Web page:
The veteran Hollywood actor’s retirement has drawn attention to the little-known illness that has many causes.
The announcement by American actor Bruce Willis that he will be “stepping away” from the big screen has drawn attention to aphasia, a little-known condition with many causes.
Willis’s family said on Wednesday he had recently been diagnosed with the condition, which they said is “impacting his cognitive abilities”.
“As a result of this and with much consideration, Bruce is stepping away from the career that has meant so much to him,” the family said in a statement.
The cause of the 67-year-old’s condition was not revealed.
What are the symptoms?
Aphasia can affect the ability to produce and comprehend both written and spoken communication.
Because the condition relates to complex language systems in the brain, it can take many forms. Doctors typically split aphasia into broad clinical categories.
In expressive aphasia, people “usually understand fairly well but have trouble getting words out”, speech pathologist Brooke Hatfield, of the American Speech-Language-Hearing Association (ASHA), told AFP news agency.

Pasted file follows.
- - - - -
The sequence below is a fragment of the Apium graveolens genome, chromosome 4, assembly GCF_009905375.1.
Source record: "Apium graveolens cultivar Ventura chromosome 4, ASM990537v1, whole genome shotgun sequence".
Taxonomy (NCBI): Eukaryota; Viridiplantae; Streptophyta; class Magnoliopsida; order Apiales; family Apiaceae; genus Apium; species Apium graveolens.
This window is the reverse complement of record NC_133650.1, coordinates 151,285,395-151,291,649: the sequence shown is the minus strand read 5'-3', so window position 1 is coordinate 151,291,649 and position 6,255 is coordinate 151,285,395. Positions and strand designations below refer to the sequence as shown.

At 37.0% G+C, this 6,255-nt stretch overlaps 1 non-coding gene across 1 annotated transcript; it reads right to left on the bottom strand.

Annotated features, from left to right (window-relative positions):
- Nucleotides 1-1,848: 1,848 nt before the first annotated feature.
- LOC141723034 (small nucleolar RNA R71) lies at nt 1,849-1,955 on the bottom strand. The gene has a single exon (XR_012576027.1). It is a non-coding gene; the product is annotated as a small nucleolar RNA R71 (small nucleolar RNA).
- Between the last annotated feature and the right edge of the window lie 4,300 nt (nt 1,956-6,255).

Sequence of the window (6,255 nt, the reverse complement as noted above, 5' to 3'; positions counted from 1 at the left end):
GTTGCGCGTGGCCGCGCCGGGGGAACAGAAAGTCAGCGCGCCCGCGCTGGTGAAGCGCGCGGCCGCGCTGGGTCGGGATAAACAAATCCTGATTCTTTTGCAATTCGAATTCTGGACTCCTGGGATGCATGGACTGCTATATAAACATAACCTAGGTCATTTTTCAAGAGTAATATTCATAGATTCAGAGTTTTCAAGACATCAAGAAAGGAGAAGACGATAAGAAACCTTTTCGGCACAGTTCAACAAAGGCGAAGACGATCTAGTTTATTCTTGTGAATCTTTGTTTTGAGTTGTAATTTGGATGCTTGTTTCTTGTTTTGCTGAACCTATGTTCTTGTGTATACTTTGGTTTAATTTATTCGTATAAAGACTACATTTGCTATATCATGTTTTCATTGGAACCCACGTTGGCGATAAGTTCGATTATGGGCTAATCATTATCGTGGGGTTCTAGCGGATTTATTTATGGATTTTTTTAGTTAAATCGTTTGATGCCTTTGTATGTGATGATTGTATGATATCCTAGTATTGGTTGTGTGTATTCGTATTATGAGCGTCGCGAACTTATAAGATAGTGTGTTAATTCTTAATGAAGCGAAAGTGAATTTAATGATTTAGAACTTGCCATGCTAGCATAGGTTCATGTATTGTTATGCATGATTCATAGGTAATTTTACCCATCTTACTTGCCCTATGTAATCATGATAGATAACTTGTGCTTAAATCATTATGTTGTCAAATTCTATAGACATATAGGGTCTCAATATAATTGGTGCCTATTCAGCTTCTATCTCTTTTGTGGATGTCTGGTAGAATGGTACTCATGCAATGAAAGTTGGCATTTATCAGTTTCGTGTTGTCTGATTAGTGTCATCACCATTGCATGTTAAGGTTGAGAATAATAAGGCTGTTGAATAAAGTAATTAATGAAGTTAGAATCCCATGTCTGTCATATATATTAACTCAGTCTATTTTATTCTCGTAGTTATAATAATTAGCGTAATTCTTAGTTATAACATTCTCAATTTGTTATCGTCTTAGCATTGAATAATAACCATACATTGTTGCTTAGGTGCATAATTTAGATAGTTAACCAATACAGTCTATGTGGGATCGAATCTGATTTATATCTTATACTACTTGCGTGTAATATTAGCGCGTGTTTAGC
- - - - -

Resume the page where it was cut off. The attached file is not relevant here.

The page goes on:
In receptive aphasia “the words come easily, but they might not be the right words. And it’s difficult for that person to understand what they’re hearing,” Hatfield added.
So-called global aphasia has components of expressive and receptive aphasia.
Aphasia usually does not affect a person’s intelligence.
What causes aphasia?
There are many possible causes to aphasia, which affects about two million Americans, according to the National Aphasia Association.
Most commonly, it is caused by a stroke that cuts off blood to part of the brain. The lack of oxygen and nutrients causes brain cells to die which can lead to difficulty retrieving words.
Tumors, head injuries, and other trauma can also affect the language centers of the brain.
Is it permanent?
Some people show dramatic improvement of the impediments caused by aphasia within a few months.
Others can recover through long-term speech therapy, which can help the brain find new pathways to communicate ideas.
Some people diagnosed with aphasia rely on assistive devices to communicate.
Researchers are looking into new types of speech therapy and noninvasive methods such as a procedure that uses magnetic pulses to stimulate brain cells.